To get the price down to where the gaming consoles require, they all needed custom chips that included a CPU (or three). Of course Microsoft switched from an Intel CPU to a PowerPC, because there was/is no way that Intel will allow their CPU in a custom chip-- especially if it wasn't Intel that was fabbing the chip.
At the time the XBox 360 was created, the PowerPC was the fastest and most reasonable CPU to use. This is no longer the case, where ARM has beat it out. I predict that ARM will be the CPU of choice for the new round of gaming consoles that should be out in the next year or two.
While there are new PPC devices, there are also new 8051 and Coldfire devices. So this, by itself, is not a good indication of how "current" the PPC is. New ARM devices outnumber new PPC devices by maybe 50 to 1.
Now to directly address your questions:
Is it the high scalability and application programming interface
compatibility within the PowerPC family, from small microcontrollers
to processors for high performance computing?
The PPC does not currently offer any scalability advantages. The ARM is actually easier in this department since that CPU was designed with multi-core processing in mind.
The PPC does not offer any API compatibility that ARM or other CPU's do not also offer. Modern software is written completely in a high level language, and so the CPU architecture does not play into API compatibility. Almost nothing is written in assembly language these days, especially on high performance 32/64 bit CPU's.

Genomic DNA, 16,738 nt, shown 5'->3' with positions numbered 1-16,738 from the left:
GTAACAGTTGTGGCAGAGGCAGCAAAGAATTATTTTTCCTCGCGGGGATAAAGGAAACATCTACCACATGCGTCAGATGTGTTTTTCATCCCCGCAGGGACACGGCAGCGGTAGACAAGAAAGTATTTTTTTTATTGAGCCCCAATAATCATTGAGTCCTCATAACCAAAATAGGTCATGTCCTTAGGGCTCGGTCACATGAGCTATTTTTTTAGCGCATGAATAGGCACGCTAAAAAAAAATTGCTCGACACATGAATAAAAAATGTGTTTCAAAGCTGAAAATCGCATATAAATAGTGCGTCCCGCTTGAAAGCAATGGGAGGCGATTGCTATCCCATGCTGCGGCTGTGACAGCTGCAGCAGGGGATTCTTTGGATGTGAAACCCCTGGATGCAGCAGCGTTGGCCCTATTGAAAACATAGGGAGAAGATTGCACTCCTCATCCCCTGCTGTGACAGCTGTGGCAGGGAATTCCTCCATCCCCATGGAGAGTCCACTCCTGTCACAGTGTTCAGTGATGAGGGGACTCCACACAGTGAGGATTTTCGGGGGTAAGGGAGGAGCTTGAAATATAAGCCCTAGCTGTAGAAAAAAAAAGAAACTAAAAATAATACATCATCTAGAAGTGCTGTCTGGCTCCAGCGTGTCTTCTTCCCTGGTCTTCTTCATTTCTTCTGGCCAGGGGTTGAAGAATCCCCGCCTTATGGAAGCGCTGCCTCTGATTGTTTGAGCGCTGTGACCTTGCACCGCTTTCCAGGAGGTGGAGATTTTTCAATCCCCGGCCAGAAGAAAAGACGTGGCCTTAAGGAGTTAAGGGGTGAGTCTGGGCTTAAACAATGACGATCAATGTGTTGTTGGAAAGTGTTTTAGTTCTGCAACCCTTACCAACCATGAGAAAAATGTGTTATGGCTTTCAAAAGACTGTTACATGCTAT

The robustness of the design and experience with certification of
It is unclear on what you mean by this. For most embedded applications that do not require life-safety, military, or aerospace levels of reliability, the PPC offers no advantage today. ARM's have been proven out just as much, or even more, than PPC. For life-safety, military, or aerospace then there might be an advantage but those markets tend to lag the rest of the world by several generations anyway.
Support of high temperature ranges, especially fan-less designs for
The ARM is a much lower power architecture, which is why ARM is used in mobile devices while PPC is not. Lower power = lower heat = much easier to handle high temperature ranges. Advantage ARM.
Backward compatibility (support of legacy software) is one driver, of
course. But there have to be more.
Why does there have to be more? I'm positive that this is why 90% of current PPC designs are still using PPC. The other 10% is because some people are just stuck in their ways. There are many examples of old architectures that continue to be used for no good reason. You can still fine Z80 and 6502's being put into new designs, and nobody is calling those good or currently popular.
The reason for the PPC popularity is that it was the right CPU at the right time in the market. Before that it was the MIPS CPU's. Now it's ARM. You still see PPC used because some things just take a long time to die out. There are still MIPS designs out there too.
@NichHalden was also completely correct on this subject.